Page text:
Almost every TV we buy today is “Smart”. It comes with apps for the major streaming services, a strange OS devised by the TV’s manufacturer (unless you’re lucky and it’s a Fire TV or Roku television), and broadband ports. So you’re all set, right?
Wrong. Sure, a Smart TV might be enough for some – but a relatively cheap, stand-alone streaming device (like the Fire TV Stick, the Roku streamers or the Google Chromecast) can do wonders for your VOD experience – from a faster (and more user friendly) interface, to better compatibility and support, and more.
So let’s take a more detailed look at why streaming sticks are – for many – a better solution.
1. A Faster (and better) Interface
Anyone who ever used a Smart TV knows this issue: their OS is, in many cases, excruciatingly slow.
First, you need to find the app you want inside a confusing list. Then, you have to run it – but it takes forever (in 21st century measures, that is) to load, and even when it does – it’s much slower than what you remember from the same app on your mobile phone, for example.
And there are good reasons for that – TVs are getting cheaper and cheaper, but most of the money still goes to perfecting the screen itself. So where can TV manufacturers save? In the specs of the streaming components and operating system.
So you get low-powered devices, along with operating systems that aren’t streamlined enough.
Dedicated streaming device makers (like Roku and Amazon), on the other hand, have been trying to perfect their streaming hardware and OS for years. It’s the main thing their users care about – and they know it.
So these devices are a snap to use. And they’re not only fast – they’re also easier to use, with interfaces that have been tested and perfected for a long time, with millions of users behind them. They’re never perfect, of course – but they’re miles ahead of most TVs.
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2. More Apps And Services
Some Smart TVs have a decent selection of apps and streaming services – but often, you’re only going to find the major streaming services – the big ones.
Dedicated streaming eco-systems (again, like Roku, Fire TV, Apple TV etc’) have thousands of apps available. Sure, many of them are kind of useless – but you’re still going to find a streaming service for almost every taste.
And it’s not just streaming services – you get simple games, you get VPN apps which you can use to watch American Netflix in the UK, productivity and weather apps, and the list goes on and on.
Sure, there are always some notable omissions, because the big corporations love fighting each other (so there’s no NOW TV app on the Fire TV, no BritBox UK app on the Roku, and no Apple TV+ app on Android TV – to name a few), but the sheer number of apps and supported services is always going to be bigger than some obscure operating system the TV manufacturer concocted.
3. Future Upgradeability
Tech devices get shorter and shorter life spans these days – and TVs are no different. Even worse, the TV’s operating system is likely to stop being supported long before the TV itself dies.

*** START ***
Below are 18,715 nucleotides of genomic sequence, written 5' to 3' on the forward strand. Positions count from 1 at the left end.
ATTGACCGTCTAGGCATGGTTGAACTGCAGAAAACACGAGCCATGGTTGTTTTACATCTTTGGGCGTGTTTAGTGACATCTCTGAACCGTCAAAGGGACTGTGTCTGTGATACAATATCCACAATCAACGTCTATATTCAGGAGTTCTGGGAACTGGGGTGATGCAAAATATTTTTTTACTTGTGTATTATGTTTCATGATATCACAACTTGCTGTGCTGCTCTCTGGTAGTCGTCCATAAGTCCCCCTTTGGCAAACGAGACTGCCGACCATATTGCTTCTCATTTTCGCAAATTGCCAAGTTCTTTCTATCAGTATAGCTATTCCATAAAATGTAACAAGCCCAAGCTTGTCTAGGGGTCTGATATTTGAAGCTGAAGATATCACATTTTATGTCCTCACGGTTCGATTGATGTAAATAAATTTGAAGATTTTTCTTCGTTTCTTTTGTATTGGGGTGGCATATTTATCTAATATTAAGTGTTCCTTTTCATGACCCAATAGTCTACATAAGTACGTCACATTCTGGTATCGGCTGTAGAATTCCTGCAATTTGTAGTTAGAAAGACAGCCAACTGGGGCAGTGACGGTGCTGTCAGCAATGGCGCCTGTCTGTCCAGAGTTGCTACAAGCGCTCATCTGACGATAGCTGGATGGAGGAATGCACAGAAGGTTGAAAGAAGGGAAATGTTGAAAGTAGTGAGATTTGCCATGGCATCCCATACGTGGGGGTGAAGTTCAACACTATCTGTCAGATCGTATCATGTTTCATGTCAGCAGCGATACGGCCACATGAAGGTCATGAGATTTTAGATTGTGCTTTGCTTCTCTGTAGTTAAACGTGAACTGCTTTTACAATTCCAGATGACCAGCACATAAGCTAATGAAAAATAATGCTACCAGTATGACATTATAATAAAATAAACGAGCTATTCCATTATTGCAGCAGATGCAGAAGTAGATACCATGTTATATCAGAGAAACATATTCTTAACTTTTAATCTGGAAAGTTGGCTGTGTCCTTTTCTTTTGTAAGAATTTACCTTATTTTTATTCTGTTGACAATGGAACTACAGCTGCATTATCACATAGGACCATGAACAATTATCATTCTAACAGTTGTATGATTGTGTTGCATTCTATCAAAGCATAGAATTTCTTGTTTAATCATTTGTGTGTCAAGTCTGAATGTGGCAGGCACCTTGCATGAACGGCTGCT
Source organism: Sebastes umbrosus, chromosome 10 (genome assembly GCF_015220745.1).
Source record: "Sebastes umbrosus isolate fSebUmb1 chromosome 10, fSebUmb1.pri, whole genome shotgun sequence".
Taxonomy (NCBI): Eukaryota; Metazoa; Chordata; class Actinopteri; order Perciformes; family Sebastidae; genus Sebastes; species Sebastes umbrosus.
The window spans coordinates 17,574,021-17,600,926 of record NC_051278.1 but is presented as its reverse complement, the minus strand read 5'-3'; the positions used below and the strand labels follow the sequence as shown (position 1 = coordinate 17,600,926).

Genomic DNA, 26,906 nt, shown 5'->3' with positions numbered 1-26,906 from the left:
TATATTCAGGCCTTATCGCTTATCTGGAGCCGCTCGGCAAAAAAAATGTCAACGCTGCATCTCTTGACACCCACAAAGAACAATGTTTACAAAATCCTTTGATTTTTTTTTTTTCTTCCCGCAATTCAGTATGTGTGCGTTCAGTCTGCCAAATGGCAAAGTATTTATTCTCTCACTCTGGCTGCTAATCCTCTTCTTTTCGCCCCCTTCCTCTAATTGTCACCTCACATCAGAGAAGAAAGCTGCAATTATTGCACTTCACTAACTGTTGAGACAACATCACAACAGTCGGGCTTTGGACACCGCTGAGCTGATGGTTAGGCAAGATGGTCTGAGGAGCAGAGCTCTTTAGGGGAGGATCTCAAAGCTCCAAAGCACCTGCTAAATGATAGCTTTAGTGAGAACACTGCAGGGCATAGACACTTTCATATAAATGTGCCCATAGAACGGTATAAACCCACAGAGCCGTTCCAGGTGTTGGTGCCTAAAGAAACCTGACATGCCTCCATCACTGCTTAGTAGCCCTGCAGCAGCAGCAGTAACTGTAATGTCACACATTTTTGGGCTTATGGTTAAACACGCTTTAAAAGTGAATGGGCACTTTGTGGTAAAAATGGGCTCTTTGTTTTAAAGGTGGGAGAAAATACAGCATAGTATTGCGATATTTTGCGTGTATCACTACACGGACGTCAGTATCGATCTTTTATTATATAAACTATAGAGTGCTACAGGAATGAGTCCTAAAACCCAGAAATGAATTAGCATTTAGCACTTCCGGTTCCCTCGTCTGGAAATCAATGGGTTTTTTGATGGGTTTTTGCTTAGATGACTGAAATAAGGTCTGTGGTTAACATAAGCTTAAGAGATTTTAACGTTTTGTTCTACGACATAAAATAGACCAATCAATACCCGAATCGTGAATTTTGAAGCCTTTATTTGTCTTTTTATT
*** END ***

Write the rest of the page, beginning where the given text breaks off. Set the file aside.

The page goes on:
So there’s a good chance you’ll find yourself, a few years after buying a Smart TV, with apps that no longer work because the company never bothered to update them. Bye bye YouTube, goodbye Netflix.
Plus, with new streaming services popping up left and right these days, you might not find apps for them on your ageing TV.
But things are a lot better with streaming sticks. Sure, they’ll get an end-of-life date as well, eventually – but some very old Roku and Fire TV models still work just as good as they did years ago, with apps that still get updated.
And – if all else fails and your streaming stick stops working (or stops getting updates) – it’ll be much cheaper to replace it and get a new, modern stick – than to replace your whole TV just because of software issues.
4. Smartphone Connectivity
Remember how fun it was to log into every streaming service on your TV, by having to key in your username and password with that God-awful remote?
The dedicated streaming sticks, however, now have excellent mobile phone companion apps, which you can use – among other things – as virtual keyboards for things you’re doing on the stick (so it becomes so much easier to key in passwords).
But it doesn’t end there – the Roku app, for example, also has a “Private Listening” feature, which lets you divert the stick’s sound to earphones connected to your phone.
And Google’s Chromecast lets you cast almost anything directly from your phone – which is really useful when you browse sites and videos that don’t have their own apps.
Finally, streaming sticks are ultra-portable because they’re, well, shaped like sticks. That can be really useful when you’re going on holiday to some cabin, or to a hotel – or even when you just go visit a friend. Have you ever tried taking your 50” Smart TV with you on holiday? Yeah, that’s not happening.
But with a stick that you carry with you, you don’t need to rely on some stranger’s TV service (not to mention the possible costs, if you’re in a hotel) – instead, you can take your existing streaming stick with you, with all your services already in there – and then just find a free HDMI slot.
This can potentially save you money, give you a better selection of supported apps (than what the hotel’s smart TV offers), and – can help guard your privacy, because you don’t need to login with your password on a stranger’s TV.
The bottom line? Sure, ALL TVs are “Smart” these days, but it shouldn’t be the deciding factor when you go out to buy a new one. Focus on picture-quality, focus on the price, and just forget about its OS and streaming apps – and get a stick for that.
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